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How to pronounce the letter P in Spanish?

The letter P is one of the easiest letters to pronounce in Spanish. It’s always pronounced the same way, [p], that it’s different from the P in pin or pool.

Babies learn how to pronounce this sound very early when parents tell them: «Di papá. Paaapá».

Still, quite many people pronounce it as they’d normally do in English. Sometimes they guess right.

Sometimes they don’t.

Pronunciation of Spanish P

IPA symbol

The IPA represents the sound of the Spanish P with this symbol: [p]. Easy, right?

The sound of Spanish P

It sounds like the letter P in Spanish, spoon or spring.

It doesn’t have the puff of air which characterizes the English P, like in the word penguin.

Normally, most of the Spanish natives will understand if you pronounce the letter P following the English pronunciation rules. They’ll immediately know you’re a guiri though and sometimes it may cause some misunderstandings since the sound [p] in Spanish may be similar to the sound [b] in English.

Fortunately, the pronunciation of the Spanish P is quite simple for English speakers -this sound exists in your mother tongue- and pronouncing it correctly will reduce your foreigner accent a lot.

For example, in English, you’d say differently the letter P in pin and the letter P in spin, while in Spanish, you should pronounce both of them the same way.

Yes, the Spanish P sounds always the same.

Examples of words with the letter P in Spanish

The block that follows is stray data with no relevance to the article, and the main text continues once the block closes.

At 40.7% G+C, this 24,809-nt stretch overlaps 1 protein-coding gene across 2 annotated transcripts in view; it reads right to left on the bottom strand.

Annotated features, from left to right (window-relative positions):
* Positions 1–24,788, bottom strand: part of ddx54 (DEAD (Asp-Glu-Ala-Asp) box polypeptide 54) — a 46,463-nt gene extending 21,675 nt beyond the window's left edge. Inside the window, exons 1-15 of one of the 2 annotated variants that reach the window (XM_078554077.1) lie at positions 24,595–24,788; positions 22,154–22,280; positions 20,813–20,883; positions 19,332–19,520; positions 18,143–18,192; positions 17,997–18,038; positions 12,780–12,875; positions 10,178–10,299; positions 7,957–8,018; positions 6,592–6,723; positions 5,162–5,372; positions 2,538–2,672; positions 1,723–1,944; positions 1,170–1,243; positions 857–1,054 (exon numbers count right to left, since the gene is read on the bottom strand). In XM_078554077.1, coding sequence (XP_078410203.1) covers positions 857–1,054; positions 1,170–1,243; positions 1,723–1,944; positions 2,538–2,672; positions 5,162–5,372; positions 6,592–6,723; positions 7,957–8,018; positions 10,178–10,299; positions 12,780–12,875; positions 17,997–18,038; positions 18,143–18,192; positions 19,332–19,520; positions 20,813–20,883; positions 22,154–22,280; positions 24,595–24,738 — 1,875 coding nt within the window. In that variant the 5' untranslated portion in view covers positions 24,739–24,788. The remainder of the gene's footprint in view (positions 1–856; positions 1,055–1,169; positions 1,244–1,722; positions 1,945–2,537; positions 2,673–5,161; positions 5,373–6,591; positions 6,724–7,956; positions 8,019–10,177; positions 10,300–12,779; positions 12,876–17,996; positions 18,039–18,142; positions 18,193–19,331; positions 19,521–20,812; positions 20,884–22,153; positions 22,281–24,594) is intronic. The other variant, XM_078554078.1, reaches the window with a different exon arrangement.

piedra, pino, poder, pronunciación, pimienta, pepino.
áspero, espárrago, aplicar, apetece, aparcar, espera.

Pepe, ¿me pasas la pimienta?
¿Puedes venir, por favor?
Me apetecen pepinillos.

Common misunderstandings with the letter P

When a Spaniard speaks in Spanish and say a word which starts with the letter P (peso, polo, pisado, pino), English natives might think we are saying a word which starts with the sound [b] and the other way around.

As you know, this occurs because the Spanish P sounds closer to English B.
(See how to pronounce the letters B and V in Spanish, and more common misunderstandings).

A Spaniard sais/understands… An English native understands/sais…
Peso Beso
Polo Bolo
Pisado Visado
Pino Vino
A Spaniard sais/understands… An English native understands/sais…
Pill Bill
Pet Bet
Pen Ben
Pitch Bitch

Other letters which are aspirated in English but not in Spanish. (Some may cause misunderstandings in each other’s language):

  • The Spanish K
  • The Spanish Q
  • The Spanish C when it’s hard.

(The 3 of them may sound similar to an English [g]).

  • The Spanish T.
  • The Spanish R (this one isn’t an aspirated letter but -when it’s soft- might cause misunderstandings too because it sounds more like an American English D or double T (like in butter)).

See how to pronounce other consonants in Spanish.

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